cover image The Choir

The Choir

Joanna Trollope. Random House (NY), $22 (261pp) ISBN 978-0-679-44454-1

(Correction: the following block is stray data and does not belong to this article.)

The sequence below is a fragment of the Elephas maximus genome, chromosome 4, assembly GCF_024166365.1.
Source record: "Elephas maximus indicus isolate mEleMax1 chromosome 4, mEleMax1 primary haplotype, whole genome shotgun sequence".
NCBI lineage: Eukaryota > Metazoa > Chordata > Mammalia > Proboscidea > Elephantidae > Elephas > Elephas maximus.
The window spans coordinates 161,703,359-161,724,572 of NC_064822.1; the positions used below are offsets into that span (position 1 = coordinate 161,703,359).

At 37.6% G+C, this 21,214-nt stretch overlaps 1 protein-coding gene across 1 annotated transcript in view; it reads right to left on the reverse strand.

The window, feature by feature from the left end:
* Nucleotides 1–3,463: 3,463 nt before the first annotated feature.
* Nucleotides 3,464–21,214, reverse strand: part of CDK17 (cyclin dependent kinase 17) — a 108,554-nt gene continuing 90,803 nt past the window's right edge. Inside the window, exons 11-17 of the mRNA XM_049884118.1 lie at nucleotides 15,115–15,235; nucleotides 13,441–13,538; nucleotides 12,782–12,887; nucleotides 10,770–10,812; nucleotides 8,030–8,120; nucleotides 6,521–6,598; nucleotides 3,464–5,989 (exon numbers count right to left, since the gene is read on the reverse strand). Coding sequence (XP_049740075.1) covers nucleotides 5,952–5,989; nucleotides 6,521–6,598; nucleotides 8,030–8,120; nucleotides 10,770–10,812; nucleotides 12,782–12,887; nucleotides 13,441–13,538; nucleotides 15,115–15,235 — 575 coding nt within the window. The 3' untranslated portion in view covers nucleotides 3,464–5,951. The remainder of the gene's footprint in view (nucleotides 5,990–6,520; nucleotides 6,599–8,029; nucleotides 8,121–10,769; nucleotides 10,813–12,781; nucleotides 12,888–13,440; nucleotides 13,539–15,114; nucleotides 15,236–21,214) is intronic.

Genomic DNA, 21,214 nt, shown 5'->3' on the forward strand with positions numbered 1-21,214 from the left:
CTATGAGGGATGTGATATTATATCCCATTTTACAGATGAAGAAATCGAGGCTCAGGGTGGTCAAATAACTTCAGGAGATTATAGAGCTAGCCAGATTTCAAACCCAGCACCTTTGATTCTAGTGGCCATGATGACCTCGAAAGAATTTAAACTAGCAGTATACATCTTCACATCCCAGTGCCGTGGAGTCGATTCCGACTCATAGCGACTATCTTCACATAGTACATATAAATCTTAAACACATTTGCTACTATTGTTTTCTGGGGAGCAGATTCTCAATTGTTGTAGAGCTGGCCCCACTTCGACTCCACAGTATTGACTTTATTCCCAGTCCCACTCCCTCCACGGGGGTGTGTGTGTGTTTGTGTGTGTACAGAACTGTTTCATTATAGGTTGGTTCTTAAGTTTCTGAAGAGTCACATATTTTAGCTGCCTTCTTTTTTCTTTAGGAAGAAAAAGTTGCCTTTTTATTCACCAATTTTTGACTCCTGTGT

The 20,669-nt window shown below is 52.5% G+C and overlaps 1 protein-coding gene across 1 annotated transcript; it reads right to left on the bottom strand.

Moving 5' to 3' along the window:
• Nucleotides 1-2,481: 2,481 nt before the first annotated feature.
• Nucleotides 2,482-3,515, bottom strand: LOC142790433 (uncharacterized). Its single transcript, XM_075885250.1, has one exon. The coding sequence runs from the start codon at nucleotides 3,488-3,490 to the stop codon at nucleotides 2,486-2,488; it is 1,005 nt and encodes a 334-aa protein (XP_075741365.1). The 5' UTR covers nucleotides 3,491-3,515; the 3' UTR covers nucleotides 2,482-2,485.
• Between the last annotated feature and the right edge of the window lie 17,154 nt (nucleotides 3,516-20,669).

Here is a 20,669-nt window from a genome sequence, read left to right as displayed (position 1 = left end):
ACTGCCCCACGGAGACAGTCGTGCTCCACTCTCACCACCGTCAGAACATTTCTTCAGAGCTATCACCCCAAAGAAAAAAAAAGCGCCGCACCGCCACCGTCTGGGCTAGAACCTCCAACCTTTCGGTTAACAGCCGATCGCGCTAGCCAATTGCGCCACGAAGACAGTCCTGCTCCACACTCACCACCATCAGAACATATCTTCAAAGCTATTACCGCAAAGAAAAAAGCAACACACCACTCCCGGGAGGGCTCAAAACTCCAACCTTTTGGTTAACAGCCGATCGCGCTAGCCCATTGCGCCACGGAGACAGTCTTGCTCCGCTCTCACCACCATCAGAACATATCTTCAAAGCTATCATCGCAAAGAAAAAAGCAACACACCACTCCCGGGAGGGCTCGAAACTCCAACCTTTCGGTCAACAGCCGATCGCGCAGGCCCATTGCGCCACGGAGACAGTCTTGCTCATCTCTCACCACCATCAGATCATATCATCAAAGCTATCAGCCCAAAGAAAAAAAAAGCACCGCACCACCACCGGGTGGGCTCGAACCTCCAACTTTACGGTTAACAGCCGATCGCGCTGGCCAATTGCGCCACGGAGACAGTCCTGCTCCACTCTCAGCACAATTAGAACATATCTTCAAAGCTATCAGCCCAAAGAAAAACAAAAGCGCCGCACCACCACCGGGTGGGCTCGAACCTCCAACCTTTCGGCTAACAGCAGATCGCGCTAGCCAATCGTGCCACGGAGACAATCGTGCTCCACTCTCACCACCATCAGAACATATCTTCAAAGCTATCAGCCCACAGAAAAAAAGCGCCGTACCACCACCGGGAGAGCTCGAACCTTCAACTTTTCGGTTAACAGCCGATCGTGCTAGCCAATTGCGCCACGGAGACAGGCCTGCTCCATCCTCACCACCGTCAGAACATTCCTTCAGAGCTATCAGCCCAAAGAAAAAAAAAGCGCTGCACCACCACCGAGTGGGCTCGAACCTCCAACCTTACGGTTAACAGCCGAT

As in the music that pervades the plot of Trollope's (The Rector's Wife) absorbing novel, contrapuntal technique results in a brilliant composition. Like her ancestor Anthony, Trollope focuses on an English cathedral town and its dissonant voices. Hugh Cavendish is dean of Aldminster Cathedral. The father of mutinous, unorthodox children, he is a bitterly disappointed man who craves administrative and spiritual authority. The prized boy's choir, however, is under the authority of King's School headmaster Alexander Troy and music master Leo Beckford. When the cathedral needs a quarter-million pounds worth of roof repairs, all matters of God, pedagogy, politics and music become matters of funds. Cavendish prefers to pay off the roof costs by sacrificing the expensive-to-maintain choir. Meanwhile, socialist/atheist city councilman Frank Ashworth wants the town to buy the headmaster's house out from under him to use as a community facility. Into the fray fall Sally Ashworth, married to Frank's long-absent son and in love with Leo; Sally's young son, Henry, the choir star; Alexander's untethered wife, Felicity; and Hugh's daughter Ianthe, an up-and-comer in the music business, who helps give her father what he deserves. Sacred music, the perfect treble of pre-pubescent boys and delicious deadpan understatement create a uniquely rich soundtrack on the pages of this beautifully crafted tale, which was first published in Britain in 1978. Author tour. (Sept.)